Wild great and blue tits do not avoid chemical cues of predators when selecting cavities for roosting

Luisa Amo, Gustavo Tomás, Irene Saavedra, Marcel E. Visser

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Small birds use cavities for roosting to decrease the thermoregulatory costs during the winter nights. The ability of birds to detect and escape from an approaching predator is impaired during roosting and thus the selection of such cavities should take into account the risk that a predator will find the cavity. Previous evidence suggested that birds in captivity are able to detect predator scent and avoid roosting in nest-boxes containing such predator chemical cues. Here, we tested whether birds also show this avoidance response under natural conditions. We performed three studies in three populations of blue and great tits. We added predator scent, a pungency scent or an odourless control to nest-boxes and compared the use of these nest-boxes for roosting. We found no differences between the scent treatments in the use of nest-boxes. Therefore, chemical cues indicating the potential presence of a predator are not enough for birds to avoid roosting in nest-boxes under natural conditions.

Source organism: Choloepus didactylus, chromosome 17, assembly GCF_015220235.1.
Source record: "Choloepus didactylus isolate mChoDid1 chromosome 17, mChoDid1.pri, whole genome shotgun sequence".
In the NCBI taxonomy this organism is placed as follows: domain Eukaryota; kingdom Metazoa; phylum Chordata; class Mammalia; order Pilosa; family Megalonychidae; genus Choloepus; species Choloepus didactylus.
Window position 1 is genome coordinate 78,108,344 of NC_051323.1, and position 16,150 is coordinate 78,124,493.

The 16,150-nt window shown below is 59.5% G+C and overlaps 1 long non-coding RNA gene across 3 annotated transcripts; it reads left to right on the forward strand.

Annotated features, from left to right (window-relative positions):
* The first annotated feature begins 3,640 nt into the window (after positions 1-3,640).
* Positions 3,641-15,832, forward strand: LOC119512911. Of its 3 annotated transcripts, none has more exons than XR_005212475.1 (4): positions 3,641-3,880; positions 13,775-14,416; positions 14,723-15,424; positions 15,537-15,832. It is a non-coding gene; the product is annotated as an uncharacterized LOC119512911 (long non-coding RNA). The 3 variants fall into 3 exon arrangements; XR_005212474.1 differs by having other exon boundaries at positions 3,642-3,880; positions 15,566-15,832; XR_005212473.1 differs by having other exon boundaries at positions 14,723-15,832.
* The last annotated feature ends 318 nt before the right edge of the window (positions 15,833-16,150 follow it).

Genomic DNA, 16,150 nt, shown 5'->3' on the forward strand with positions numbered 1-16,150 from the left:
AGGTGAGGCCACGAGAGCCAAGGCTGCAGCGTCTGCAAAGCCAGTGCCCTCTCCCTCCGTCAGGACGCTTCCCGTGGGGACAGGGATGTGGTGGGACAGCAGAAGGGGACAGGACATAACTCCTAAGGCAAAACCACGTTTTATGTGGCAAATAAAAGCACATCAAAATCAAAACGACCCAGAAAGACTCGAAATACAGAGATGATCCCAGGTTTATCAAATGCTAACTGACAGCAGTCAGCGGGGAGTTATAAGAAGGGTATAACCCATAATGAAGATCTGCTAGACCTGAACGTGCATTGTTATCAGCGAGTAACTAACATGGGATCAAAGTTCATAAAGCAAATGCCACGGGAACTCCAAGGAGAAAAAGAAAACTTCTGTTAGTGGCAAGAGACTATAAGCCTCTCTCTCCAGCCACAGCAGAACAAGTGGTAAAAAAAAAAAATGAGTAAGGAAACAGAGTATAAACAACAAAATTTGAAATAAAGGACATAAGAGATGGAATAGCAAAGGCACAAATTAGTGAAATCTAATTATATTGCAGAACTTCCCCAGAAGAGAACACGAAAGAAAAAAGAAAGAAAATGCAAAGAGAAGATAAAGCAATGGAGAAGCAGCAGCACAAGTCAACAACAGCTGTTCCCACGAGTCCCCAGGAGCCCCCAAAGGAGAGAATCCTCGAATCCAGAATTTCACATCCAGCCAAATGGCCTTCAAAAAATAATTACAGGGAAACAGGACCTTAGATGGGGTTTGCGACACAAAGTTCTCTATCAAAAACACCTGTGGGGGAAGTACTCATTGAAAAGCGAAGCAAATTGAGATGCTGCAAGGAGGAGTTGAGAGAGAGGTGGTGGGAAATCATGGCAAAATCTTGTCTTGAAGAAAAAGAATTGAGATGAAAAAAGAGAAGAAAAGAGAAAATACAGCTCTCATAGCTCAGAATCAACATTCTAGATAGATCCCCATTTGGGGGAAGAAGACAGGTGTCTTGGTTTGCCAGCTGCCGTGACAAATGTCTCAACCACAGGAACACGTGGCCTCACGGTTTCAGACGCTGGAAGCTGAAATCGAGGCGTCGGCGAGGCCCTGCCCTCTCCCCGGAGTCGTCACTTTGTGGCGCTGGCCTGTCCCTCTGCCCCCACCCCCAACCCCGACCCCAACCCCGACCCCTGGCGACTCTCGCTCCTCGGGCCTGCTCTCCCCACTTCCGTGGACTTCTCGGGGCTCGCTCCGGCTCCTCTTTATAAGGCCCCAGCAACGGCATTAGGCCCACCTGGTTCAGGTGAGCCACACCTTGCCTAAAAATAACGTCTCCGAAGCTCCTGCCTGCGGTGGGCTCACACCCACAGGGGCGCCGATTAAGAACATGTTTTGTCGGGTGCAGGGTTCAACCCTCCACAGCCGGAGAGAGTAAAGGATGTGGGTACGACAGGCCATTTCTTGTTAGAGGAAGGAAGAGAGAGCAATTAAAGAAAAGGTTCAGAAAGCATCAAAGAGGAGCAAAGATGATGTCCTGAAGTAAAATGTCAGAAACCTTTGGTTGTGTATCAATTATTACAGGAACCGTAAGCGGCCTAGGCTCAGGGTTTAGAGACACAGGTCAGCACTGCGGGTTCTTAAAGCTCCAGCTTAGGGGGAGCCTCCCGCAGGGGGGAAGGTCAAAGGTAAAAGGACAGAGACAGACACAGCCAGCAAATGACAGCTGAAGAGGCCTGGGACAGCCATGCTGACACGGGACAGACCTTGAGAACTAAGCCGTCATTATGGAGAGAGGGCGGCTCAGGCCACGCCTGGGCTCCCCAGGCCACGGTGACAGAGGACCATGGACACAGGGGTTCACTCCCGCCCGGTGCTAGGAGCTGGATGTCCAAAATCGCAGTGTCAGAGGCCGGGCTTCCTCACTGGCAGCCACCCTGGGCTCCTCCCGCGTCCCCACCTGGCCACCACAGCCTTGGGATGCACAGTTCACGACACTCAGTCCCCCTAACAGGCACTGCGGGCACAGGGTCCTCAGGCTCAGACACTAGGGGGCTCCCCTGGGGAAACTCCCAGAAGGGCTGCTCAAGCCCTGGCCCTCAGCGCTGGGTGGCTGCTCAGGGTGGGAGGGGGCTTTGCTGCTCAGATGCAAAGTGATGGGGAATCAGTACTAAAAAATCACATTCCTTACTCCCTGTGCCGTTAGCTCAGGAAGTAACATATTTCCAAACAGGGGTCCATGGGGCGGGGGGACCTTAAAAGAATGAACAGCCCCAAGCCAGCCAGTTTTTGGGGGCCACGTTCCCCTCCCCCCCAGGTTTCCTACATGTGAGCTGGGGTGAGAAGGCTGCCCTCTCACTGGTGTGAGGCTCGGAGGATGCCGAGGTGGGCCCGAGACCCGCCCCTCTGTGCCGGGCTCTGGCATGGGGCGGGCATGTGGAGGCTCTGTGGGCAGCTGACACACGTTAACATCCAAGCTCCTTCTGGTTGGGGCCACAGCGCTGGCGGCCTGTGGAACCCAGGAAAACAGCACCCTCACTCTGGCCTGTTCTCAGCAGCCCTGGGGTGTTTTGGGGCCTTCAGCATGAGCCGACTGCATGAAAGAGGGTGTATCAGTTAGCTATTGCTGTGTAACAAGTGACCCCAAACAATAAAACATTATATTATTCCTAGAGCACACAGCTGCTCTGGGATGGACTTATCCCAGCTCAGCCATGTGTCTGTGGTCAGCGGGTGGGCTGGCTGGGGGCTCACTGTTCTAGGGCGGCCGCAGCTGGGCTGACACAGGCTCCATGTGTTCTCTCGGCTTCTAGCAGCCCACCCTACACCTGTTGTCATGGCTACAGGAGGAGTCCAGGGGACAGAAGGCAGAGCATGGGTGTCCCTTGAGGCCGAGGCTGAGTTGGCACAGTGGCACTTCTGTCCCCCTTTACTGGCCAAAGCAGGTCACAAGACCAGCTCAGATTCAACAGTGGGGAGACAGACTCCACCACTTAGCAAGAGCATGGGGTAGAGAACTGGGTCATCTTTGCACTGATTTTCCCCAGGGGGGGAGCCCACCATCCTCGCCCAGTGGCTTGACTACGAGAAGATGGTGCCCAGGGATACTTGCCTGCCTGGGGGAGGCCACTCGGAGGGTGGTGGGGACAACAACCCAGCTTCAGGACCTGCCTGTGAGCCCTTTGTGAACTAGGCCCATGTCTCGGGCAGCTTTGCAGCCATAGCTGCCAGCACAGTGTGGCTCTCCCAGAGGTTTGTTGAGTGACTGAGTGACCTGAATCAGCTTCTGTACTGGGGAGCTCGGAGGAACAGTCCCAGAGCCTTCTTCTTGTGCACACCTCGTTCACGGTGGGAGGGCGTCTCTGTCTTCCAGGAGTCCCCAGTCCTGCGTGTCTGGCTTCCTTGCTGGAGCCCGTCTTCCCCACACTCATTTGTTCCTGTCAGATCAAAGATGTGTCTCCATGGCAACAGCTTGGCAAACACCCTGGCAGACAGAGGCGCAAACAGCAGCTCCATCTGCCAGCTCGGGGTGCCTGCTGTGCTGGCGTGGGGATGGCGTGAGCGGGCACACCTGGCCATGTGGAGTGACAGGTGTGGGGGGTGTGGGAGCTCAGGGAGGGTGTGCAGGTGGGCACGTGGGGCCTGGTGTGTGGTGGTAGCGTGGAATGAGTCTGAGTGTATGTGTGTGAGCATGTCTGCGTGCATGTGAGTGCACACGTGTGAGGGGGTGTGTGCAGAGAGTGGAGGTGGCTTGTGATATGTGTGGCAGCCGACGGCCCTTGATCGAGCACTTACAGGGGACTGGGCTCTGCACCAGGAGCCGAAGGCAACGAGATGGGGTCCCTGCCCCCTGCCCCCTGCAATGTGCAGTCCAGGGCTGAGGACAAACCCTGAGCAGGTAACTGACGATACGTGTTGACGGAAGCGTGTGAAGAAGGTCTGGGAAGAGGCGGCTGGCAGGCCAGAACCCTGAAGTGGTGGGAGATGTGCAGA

Originele taal-2Engels
Artikelnummere0203269
TijdschriftPLoS One
Volume13
Nummer van het tijdschrift9
DOI's
StatusGepubliceerd - 19 sep 2018

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